Wednesday, November 19, 2003

More Palomar -- Got an e-mail from Jeffrey reminding me that Amazon has
Palomar for 30% off. And the last time I looked, you could buy it in a set with Jim Woodring's divine The Frank Book at a big savings, too.

Jeffrey says his copy of Palomar is "on the way, so I'll let you know what I think (I'm an L&R
novice, but generally like your recommendations)." Thanks, Jeffrey.

Noel Murray has his own Palomar review up at The Onion, and it's a well-written piece. Have a look.

Forager's J.W. Hastings has some Palomar thoughts, too.

Palomar -- For some reason, my recommendation of Gilbert Hernandez's Palomar hardcover seems to have gotten some attention. I noticed on this page that a CBR reader took my advice to buy it, and this Boing Boing link brought hundreds of new readers here yesterday, at least some of which I hope will be moved to buy the book.

I realize $40.00 is a lot of money, but you're not going to regret it -- Palomar is among the absolute best the comics artform has ever offered up, and it's entertaining as hell on every single one of its 500-plus pages.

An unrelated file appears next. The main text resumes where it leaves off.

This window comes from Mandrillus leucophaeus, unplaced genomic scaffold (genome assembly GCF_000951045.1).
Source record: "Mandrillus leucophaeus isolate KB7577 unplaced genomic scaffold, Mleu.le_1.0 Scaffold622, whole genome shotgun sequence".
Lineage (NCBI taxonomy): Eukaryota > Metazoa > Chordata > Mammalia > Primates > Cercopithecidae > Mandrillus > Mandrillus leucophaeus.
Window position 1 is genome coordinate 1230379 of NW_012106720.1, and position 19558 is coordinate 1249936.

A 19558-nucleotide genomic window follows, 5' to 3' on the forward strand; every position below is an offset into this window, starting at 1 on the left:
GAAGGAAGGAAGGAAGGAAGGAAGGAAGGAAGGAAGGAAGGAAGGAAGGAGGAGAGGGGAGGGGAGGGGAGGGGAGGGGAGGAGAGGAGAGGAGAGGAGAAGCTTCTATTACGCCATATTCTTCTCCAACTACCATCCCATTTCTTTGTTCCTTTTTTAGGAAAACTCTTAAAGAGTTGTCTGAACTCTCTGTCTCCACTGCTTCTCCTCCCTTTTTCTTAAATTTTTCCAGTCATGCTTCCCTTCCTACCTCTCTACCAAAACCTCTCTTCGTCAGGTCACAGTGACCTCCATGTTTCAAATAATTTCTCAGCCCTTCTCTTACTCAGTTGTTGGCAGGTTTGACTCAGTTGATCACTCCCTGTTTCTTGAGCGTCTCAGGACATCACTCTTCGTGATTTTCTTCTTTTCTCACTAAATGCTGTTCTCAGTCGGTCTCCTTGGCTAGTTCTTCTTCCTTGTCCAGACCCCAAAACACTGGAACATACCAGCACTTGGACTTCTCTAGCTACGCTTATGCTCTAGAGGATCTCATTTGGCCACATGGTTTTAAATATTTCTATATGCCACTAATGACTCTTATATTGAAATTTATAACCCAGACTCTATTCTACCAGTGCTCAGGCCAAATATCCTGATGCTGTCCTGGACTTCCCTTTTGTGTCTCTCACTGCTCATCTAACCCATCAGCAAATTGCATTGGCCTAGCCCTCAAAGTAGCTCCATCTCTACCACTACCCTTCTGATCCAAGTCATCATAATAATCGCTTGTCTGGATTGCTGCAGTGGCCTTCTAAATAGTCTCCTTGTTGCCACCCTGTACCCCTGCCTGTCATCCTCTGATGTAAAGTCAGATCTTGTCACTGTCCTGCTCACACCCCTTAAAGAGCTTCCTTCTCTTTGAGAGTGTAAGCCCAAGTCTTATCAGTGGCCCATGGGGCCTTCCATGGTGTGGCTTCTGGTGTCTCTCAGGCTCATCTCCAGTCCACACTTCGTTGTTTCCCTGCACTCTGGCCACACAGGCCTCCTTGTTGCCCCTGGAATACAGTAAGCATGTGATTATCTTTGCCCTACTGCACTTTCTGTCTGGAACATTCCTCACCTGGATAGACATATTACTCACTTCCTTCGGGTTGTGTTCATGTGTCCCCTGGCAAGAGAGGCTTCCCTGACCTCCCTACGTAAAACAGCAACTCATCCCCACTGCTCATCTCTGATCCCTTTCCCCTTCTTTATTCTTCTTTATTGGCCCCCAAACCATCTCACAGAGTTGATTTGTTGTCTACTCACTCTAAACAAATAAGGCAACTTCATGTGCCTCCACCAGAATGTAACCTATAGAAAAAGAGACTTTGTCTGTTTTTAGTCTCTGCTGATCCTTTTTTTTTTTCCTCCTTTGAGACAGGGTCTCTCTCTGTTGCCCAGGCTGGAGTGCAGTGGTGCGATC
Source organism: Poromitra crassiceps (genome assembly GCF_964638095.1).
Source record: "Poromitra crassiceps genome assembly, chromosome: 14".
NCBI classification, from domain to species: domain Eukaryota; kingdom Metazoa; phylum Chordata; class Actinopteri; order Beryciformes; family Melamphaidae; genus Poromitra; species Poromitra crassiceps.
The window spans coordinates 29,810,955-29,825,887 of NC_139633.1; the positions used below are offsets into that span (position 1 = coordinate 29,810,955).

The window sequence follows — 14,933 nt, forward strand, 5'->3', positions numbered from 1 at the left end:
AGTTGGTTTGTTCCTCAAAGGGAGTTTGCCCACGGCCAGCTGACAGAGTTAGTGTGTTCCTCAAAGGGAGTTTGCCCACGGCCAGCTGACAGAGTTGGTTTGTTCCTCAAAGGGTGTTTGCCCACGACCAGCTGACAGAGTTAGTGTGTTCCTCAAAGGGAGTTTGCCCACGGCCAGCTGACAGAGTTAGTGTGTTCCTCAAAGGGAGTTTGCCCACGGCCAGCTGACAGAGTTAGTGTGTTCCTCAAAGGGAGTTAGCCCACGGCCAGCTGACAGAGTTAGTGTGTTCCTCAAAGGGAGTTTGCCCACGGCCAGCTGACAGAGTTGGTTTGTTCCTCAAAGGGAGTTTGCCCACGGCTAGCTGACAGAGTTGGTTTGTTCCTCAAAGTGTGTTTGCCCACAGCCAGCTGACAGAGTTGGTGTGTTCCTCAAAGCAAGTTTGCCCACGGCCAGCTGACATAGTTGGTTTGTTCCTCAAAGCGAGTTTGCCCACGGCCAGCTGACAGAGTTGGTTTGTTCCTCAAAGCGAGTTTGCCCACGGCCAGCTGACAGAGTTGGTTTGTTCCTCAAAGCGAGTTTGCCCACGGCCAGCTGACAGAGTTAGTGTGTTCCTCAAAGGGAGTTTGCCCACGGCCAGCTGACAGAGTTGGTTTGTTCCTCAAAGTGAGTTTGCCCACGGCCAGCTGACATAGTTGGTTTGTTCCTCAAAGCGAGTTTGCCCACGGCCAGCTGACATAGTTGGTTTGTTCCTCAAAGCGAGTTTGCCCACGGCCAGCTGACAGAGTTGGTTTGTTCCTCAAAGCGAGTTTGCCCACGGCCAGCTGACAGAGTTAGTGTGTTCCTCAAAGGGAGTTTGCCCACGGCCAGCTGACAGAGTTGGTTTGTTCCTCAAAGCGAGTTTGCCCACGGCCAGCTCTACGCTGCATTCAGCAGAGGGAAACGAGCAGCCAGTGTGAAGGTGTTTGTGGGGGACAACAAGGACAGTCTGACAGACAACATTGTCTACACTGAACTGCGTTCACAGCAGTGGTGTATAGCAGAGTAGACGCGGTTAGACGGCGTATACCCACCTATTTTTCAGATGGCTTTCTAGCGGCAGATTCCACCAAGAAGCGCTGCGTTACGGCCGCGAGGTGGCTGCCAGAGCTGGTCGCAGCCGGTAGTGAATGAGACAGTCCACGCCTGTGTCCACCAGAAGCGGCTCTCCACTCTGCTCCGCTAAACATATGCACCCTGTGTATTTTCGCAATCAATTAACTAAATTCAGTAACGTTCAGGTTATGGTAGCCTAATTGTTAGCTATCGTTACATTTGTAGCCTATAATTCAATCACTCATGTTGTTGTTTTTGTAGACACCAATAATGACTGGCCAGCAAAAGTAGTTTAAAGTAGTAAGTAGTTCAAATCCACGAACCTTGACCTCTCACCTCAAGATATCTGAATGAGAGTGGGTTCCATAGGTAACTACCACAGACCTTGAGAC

Do me a favour, if you DO pick up the book, drop me a line and tell me what you think -- I'd love to post some of your reactions here.

Free Graphic Novels -- Sick of paying for graphic novels? Why not swap 'em? You know you have a few laying around that you don't want anymore. Join Sequential Swap and trade 'em in for something you do want to read. And tell 'em ADDBlog sent you.

AIT Should Be A Movie -- Marc Mason has a very nice piece up now about Larry Young's great graphic novel Astronauts in Trouble: Master Flight Plan.

Hail Caesar -- Today's American Elf strip is worth checking out. Well, it always is, but this one is particularly good.

Tuesday, November 18, 2003